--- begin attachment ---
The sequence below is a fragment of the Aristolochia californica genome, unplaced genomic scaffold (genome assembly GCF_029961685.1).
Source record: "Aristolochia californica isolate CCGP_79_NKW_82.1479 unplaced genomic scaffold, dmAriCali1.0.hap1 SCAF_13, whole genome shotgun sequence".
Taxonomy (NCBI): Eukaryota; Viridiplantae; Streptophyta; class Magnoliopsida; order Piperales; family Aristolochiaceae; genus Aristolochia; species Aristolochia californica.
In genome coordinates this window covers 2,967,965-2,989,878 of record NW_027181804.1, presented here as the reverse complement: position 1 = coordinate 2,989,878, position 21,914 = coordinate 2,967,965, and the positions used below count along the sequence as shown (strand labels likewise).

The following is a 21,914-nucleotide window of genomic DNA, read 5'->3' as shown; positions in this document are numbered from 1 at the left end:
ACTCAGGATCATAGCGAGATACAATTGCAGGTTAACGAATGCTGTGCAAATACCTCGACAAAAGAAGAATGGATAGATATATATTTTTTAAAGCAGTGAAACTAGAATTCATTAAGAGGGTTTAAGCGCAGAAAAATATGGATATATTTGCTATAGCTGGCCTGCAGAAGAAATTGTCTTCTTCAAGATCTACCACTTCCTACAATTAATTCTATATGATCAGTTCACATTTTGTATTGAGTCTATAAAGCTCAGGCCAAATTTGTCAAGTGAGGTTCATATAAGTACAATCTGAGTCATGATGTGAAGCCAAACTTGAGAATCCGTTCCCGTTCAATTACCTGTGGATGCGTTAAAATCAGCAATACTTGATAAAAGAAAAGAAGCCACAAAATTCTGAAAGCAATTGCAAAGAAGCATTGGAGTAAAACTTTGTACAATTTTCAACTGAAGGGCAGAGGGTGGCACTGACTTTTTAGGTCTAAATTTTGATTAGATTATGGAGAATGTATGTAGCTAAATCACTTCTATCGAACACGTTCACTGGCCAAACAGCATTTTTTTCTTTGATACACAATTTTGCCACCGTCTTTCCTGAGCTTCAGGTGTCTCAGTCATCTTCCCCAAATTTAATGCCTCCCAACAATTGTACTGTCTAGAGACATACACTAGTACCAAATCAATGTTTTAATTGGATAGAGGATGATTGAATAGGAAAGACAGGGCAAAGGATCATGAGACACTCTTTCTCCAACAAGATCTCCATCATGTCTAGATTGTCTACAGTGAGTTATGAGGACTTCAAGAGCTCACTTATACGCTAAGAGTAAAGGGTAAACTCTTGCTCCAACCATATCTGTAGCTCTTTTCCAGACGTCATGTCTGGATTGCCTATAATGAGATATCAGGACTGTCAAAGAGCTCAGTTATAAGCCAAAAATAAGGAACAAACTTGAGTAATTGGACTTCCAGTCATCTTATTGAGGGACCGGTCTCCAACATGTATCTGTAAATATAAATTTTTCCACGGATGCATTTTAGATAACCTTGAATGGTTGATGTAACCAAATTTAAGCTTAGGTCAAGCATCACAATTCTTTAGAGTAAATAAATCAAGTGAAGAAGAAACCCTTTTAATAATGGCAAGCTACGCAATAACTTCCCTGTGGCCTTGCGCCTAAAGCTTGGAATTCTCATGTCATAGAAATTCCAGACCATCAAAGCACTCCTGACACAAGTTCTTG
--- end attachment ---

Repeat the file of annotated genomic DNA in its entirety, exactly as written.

The sequence below is a fragment of the Aristolochia californica genome, unplaced genomic scaffold (genome assembly GCF_029961685.1).
Source record: "Aristolochia californica isolate CCGP_79_NKW_82.1479 unplaced genomic scaffold, dmAriCali1.0.hap1 SCAF_13, whole genome shotgun sequence".
Taxonomy (NCBI): Eukaryota; Viridiplantae; Streptophyta; class Magnoliopsida; order Piperales; family Aristolochiaceae; genus Aristolochia; species Aristolochia californica.
In genome coordinates this window covers 2,967,965-2,989,878 of record NW_027181804.1, presented here as the reverse complement: position 1 = coordinate 2,989,878, position 21,914 = coordinate 2,967,965, and the positions used below count along the sequence as shown (strand labels likewise).

The following is a 21,914-nucleotide window of genomic DNA, read 5'->3' as shown; positions in this document are numbered from 1 at the left end:
ACTCAGGATCATAGCGAGATACAATTGCAGGTTAACGAATGCTGTGCAAATACCTCGACAAAAGAAGAATGGATAGATATATATTTTTTAAAGCAGTGAAACTAGAATTCATTAAGAGGGTTTAAGCGCAGAAAAATATGGATATATTTGCTATAGCTGGCCTGCAGAAGAAATTGTCTTCTTCAAGATCTACCACTTCCTACAATTAATTCTATATGATCAGTTCACATTTTGTATTGAGTCTATAAAGCTCAGGCCAAATTTGTCAAGTGAGGTTCATATAAGTACAATCTGAGTCATGATGTGAAGCCAAACTTGAGAATCCGTTCCCGTTCAATTACCTGTGGATGCGTTAAAATCAGCAATACTTGATAAAAGAAAAGAAGCCACAAAATTCTGAAAGCAATTGCAAAGAAGCATTGGAGTAAAACTTTGTACAATTTTCAACTGAAGGGCAGAGGGTGGCACTGACTTTTTAGGTCTAAATTTTGATTAGATTATGGAGAATGTATGTAGCTAAATCACTTCTATCGAACACGTTCACTGGCCAAACAGCATTTTTTTCTTTGATACACAATTTTGCCACCGTCTTTCCTGAGCTTCAGGTGTCTCAGTCATCTTCCCCAAATTTAATGCCTCCCAACAATTGTACTGTCTAGAGACATACACTAGTACCAAATCAATGTTTTAATTGGATAGAGGATGATTGAATAGGAAAGACAGGGCAAAGGATCATGAGACACTCTTTCTCCAACAAGATCTCCATCATGTCTAGATTGTCTACAGTGAGTTATGAGGACTTCAAGAGCTCACTTATACGCTAAGAGTAAAGGGTAAACTCTTGCTCCAACCATATCTGTAGCTCTTTTCCAGACGTCATGTCTGGATTGCCTATAATGAGATATCAGGACTGTCAAAGAGCTCAGTTATAAGCCAAAAATAAGGAACAAACTTGAGTAATTGGACTTCCAGTCATCTTATTGAGGGACCGGTCTCCAACATGTATCTGTAAATATAAATTTTTCCACGGATGCATTTTAGATAACCTTGAATGGTTGATGTAACCAAATTTAAGCTTAGGTCAAGCATCACAATTCTTTAGAGTAAATAAATCAAGTGAAGAAGAAACCCTTTTAATAATGGCAAGCTACGCAATAACTTCCCTGTGGCCTTGCGCCTAAAGCTTGGAATTCTCATGTCATAGAAATTCCAGACCATCAAAGCACTCCTGACACAAGTTCTTG